BERLIN: A police officer escorts a woman to a police van after detaining her at a demonstration against Covid-19 restrictions, and; (right) thousands of people, most of them wearing masks, dance as they attend a rally called ‘Train of Love’, organised to support the measures aimed at controlling the 
spread of the disease. — AP
BERLIN: A police officer escorts a woman to a police van after detaining her at a demonstration against Covid-19 restrictions, and; (right) thousands of people, most of them wearing masks, dance as they attend a rally called ‘Train of Love’, organised to support the measures aimed at controlling the spread of the disease. — AP

BERLIN: Thousands turned out in Berlin on Saturday in protest against the government’s coronavirus measures, despite bans against several planned gatherings.

Police banned nine planned demonstrations for Saturday, including one from the Stuttgart-based Querdenker movement, the most visible anti-lockdown movement in Germany.

A court ruled in favour of allowing one protest, planned for 500 people, on Saturday and Sunday each.

More than 2,000 police officers were stationed around the city to respond to those who showed up despite the bans.

A counter-protest called the “Love Train”, complete with techno music, also drew a large crowd. Those demonstrators supported the government restrictions to slow the spread of the coronavirus.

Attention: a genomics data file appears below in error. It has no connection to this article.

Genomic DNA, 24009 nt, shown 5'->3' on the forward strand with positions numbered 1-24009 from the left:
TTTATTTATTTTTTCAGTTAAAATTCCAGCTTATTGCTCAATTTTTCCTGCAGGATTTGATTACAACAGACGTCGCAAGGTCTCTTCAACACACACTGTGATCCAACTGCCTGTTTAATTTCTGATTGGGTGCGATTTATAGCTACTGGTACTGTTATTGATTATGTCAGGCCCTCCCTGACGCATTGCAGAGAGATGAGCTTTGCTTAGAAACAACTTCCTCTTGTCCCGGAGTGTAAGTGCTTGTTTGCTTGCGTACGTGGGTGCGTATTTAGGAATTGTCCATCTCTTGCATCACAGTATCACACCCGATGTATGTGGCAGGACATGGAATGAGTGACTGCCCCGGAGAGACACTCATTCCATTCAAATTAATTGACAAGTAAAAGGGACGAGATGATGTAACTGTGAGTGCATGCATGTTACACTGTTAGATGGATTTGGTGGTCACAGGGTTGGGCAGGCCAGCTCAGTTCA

The Saturday protests come amid debates in Germany about how and whether to impose restrictions for unvaccinated people, a question taking on more urgency as coronavirus case numbers rise.

Similar protests took place in Berlin in early August, which ended in clashes with police and hundreds of people detained.

Police tussled with protesters as thousands of people marched through the city on Saturday, chanting slogans and waving banners against Covid-19 restrictions.

Some demonstrators tried to get past barricades to the government district around the Reichstag parliament building and clashed with officers, police said. Four officers were injured, the Berliner Zeitung reported.

About 50 people were detained, some for assaulting officers, the force said.

The protesters, few of whom wore masks, waved banners marked with the messages “I have my own opinion” and “Covid-84” in a reference to George Orwell’s book 1984 about a totalitarian state.

The marches came a month before a federal election. The leading candidates vying to replace Chancellor Angela Merkel have pledged there will be no return to the strict lockdowns of last year and earlier this year.

Published in Dawn, August 29th, 2021

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